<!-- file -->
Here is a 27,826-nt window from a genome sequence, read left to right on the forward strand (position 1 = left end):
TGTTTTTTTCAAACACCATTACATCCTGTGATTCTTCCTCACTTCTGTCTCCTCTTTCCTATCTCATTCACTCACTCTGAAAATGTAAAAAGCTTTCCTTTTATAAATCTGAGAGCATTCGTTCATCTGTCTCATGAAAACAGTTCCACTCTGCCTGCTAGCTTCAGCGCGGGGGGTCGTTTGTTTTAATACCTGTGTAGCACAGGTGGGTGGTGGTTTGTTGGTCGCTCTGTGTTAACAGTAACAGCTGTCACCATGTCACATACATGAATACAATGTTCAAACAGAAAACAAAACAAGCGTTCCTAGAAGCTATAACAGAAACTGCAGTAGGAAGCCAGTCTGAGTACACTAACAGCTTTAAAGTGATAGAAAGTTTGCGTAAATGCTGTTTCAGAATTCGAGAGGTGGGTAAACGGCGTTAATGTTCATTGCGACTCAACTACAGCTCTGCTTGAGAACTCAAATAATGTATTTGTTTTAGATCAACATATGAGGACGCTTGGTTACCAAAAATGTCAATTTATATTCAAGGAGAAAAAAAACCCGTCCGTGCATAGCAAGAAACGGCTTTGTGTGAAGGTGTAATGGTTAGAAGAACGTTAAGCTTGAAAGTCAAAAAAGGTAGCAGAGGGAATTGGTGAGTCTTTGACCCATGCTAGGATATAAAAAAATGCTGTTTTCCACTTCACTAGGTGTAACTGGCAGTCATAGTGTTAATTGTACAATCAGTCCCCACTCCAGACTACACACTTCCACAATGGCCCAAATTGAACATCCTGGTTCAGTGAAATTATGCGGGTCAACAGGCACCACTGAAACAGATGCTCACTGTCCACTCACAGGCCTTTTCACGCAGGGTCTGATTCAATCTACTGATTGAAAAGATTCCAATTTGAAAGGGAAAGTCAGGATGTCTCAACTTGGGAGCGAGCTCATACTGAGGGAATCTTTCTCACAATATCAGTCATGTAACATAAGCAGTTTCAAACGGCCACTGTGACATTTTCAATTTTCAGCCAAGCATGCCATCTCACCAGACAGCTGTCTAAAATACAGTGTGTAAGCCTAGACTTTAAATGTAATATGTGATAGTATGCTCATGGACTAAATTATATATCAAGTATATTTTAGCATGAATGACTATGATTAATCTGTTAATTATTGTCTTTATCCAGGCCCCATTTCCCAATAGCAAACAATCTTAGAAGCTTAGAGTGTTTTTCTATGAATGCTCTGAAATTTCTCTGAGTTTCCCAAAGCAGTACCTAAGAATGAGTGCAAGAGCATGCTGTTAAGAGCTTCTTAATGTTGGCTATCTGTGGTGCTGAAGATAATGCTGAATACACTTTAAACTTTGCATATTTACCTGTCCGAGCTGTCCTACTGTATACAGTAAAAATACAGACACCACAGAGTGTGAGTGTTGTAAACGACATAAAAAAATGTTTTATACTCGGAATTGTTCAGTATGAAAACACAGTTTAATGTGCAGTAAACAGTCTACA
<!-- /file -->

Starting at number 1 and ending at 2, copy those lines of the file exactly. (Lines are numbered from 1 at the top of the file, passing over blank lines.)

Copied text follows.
Here is a 27,826-nt window from a genome sequence, read left to right on the forward strand (position 1 = left end):
TGTTTTTTTCAAACACCATTACATCCTGTGATTCTTCCTCACTTCTGTCTCCTCTTTCCTATCTCATTCACTCACTCTGAAAATGTAAAAAGCTTTCCTTTTATAAATCTGAGAGCATTCGTTCATCTGTCTCATGAAAACAGTTCCACTCTGCCTGCTAGCTTCAGCGCGGGGGGTCGTTTGTTTTAATACCTGTGTAGCACAGGTGGGTGGTGGTTTGTTGGTCGCTCTGTGTTAACAGTAACAGCTGTCACCATGTCACATACATGAATACAATGTTCAAACAGAAAACAAAACAAGCGTTCCTAGAAGCTATAACAGAAACTGCAGTAGGAAGCCAGTCTGAGTACACTAACAGCTTTAAAGTGATAGAAAGTTTGCGTAAATGCTGTTTCAGAATTCGAGAGGTGGGTAAACGGCGTTAATGTTCATTGCGACTCAACTACAGCTCTGCTTGAGAACTCAAATAATGTATTTGTTTTAGATCAACATATGAGGACGCTTGGTTACCAAAAATGTCAATTTATATTCAAGGAGAAAAAAAACCCGTCCGTGCATAGCAAGAAACGGCTTTGTGTGAAGGTGTAATGGTTAGAAGAACGTTAAGCTTGAAAGTCAAAAAAGGTAGCAGAGGGAATTGGTGAGTCTTTGACCCATGCTAGGATATAAAAAAATGCTGTTTTCCACTTCACTAGGTGTAACTGGCAGTCATAGTGTTAATTGTACAATCAGTCCCCACTCCAGACTACACACTTCCACAATGGCCCAAATTGAACATCCTGGTTCAGTGAAATTATGCGGGTCAACAGGCACCACTGAAACAGATGCTCACTGTCCACTCACAGGCCTTTTCACGCAGGGTCTGATTCAATCTACTGATTGAAAAGATTCCAATTTGAAAGGGAAAGTCAGGATGTCTCAACTTGGGAGCGAGCTCATACTGAGGGAATCTTTCTCACAATATCAGTCATGTAACATAAGCAGTTTCAAACGGCCACTGTGACATTTTCAATTTTCAGCCAAGCATGCCATCTCACCAGACAGCTGTCTAAAATACAGTGTGTAAGCCTAGACTTTAAATGTAATATGTGATAGTATGCTCATGGACTAAATTATATATCAAGTATATTTTAGCATGAATGACTATGATTAATCTGTTAATTATTGTCTTTATCCAGGCCCCATTTCCCAATAGCAAACAATCTTAGAAGCTTAGAGTGTTTTTCTATGAATGCTCTGAAATTTCTCTGAGTTTCCCAAAGCAGTACCTAAGAATGAGTGCAAGAGCATGCTGTTAAGAGCTTCTTAATGTTGGCTATCTGTGGTGCTGAAGATAATGCTGAATACACTTTAAACTTTGCATATTTACCTGTCCGAGCTGTCCTACTGTATACAGTAAAAATACAGACACCACAGAGTGTGAGTGTTGTAAACGACATAAAAAAATGTTTTATACTCGGAATTGTTCAGTATGAAAACACAGTTTAATGTGCAGTAAACAGTCTACA